In 1974 the thirds won the Section 3B league with the following formidable squad: Derek Steen, Jack McMillan, David McVeigh, Trevor McMillan, Ivan Dempster, Jimmy McKittrick, Clarence Hiles, Jimmy Boucher, Wesley Graham, Alvin Maginnis, Billy Allen, Colin Campbell, Paul McIlfatrick, Eric Dearden, Peter Allen and James Campbell.
The club had worked hard at establishing a strong 3rd XI and, as the decade ended, they could boast a well-established middle of the league placing, although their one run defeat in the Minor Cup against North of Ireland was very disappointing. Much of the credit should go to Derek Steen and Alvin Maginnis who did much to foster a strong social aspect, and in the process cajole players into the ranks who may otherwise have drifted away from the club. David McVeigh, James Campbell, Wesley Campbell and Hammie Mills scored most of the runs while the bowling honours usually lay with John Craig, James Boucher and Wesley Campbell.
Harry Morrow, Harry Kyle and Jimmy McKittrick captained the 4th XI during the seventies. There were many unsung heroes at this level and plenty of exciting performances to record, with runs coming in great numbers from the bats of Raymond ‘Jumadeen’ McIlveen, Ivan Dempster and Jack McMillan. At Musgrave Park, against Holywood III, the inimitable Billy Allen senior scored an unbeaten 76 and then watched his son David take nine for 44 to secure a memorable ‘family’ win. David was a prolific wicket-taker at this level, ably supported by two great characters in Peter Allen and Jimmy McKittrick. The team on that memorable family outing was: Jimmy McKittrick, Raymond McIlveen, Billy Allen Snr., David Allen, Ivan Dempster, Hammie Coulter, J Graham, A McMorran, Stephen Gibson, Chris Thompsett and Stephen Potter. Against Collegians III the effervescent Will Barker took a hat trick and reversed a losing situation to win by three runs.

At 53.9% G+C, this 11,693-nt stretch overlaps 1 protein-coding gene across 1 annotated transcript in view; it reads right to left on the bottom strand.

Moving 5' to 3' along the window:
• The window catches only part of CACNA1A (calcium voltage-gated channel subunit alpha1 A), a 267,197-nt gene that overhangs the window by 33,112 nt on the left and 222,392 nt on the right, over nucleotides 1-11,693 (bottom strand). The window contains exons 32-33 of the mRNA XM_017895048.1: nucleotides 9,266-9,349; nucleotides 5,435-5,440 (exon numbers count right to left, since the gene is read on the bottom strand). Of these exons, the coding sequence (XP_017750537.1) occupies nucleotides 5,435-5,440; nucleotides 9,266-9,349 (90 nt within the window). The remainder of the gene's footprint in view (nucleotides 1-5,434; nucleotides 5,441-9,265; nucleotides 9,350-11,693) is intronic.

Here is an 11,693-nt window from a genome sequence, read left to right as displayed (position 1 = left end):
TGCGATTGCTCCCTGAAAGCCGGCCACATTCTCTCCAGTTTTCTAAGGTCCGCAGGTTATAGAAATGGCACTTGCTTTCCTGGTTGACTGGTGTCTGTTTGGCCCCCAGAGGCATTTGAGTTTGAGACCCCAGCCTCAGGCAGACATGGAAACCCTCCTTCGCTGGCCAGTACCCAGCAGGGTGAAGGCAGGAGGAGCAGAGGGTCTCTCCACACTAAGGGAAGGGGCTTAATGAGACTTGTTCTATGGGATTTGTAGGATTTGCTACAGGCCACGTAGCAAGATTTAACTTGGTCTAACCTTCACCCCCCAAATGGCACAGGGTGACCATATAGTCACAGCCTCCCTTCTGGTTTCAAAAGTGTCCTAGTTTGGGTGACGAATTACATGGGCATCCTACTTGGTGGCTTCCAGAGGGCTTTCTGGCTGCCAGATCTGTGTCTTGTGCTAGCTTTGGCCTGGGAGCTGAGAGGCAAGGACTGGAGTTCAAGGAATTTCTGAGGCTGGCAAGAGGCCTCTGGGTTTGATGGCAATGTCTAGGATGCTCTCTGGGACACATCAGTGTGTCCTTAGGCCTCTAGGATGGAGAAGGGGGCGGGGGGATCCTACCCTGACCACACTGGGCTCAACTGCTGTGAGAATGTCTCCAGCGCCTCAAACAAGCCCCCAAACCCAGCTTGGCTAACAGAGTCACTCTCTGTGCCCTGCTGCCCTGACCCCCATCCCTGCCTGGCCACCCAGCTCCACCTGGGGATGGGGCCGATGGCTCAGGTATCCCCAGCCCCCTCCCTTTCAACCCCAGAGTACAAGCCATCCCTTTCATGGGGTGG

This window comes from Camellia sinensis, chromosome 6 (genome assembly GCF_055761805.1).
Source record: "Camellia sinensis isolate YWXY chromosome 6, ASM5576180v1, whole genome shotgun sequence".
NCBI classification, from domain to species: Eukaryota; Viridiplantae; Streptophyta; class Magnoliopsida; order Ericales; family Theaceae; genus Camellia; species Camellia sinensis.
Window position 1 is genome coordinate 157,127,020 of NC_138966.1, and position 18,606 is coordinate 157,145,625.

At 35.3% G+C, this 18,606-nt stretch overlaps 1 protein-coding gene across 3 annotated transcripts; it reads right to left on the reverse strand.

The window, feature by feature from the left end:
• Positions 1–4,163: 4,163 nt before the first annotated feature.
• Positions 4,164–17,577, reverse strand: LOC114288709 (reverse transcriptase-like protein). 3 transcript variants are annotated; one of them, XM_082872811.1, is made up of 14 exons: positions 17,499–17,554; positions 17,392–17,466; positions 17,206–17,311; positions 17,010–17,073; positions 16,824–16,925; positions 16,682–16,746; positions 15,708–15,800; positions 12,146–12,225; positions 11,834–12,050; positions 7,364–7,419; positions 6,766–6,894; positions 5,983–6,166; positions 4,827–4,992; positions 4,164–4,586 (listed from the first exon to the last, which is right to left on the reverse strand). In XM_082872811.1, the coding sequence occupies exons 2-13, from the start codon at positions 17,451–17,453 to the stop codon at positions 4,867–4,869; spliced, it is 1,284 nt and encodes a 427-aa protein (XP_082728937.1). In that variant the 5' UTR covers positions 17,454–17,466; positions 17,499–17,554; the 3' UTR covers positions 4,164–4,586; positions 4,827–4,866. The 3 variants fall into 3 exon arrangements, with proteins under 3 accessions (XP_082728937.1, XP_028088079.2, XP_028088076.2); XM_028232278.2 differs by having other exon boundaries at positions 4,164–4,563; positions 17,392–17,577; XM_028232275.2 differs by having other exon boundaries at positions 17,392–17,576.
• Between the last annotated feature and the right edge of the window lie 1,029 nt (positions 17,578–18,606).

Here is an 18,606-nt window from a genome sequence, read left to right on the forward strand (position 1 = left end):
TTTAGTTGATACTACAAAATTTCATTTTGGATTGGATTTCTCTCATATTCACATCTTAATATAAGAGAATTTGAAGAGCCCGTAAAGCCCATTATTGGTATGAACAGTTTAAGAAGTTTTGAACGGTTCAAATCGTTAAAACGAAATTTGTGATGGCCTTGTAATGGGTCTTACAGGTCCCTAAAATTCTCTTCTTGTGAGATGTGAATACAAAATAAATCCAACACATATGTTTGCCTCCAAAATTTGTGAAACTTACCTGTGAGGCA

In 1971 North Down entered a team into the NCU Belfast and District Midweek League. The format was 20 overs a side with batsmen retiring on reaching 30 runs. This form of cricket was not only to prove successful for the club but was enjoyable to play and created a wonderful social aspect to the working week. Midweek captains like Derek Steen and Alvin Maginnis built the backbone of the club in the Seventies and laid the foundations for its strong social base in the years that followed. For many years selection was by ‘invitation’ and the midweek teams provided platforms for some players to go as high as the 1st XI.
The first year saw a team captained by Derek Steen beat a strong Academy XI in a league play-off final. The next four years saw the Midweek XI win this league again under captains Alvin Maginess, David McVeigh and the McMillan brothers, Trevor and Jack.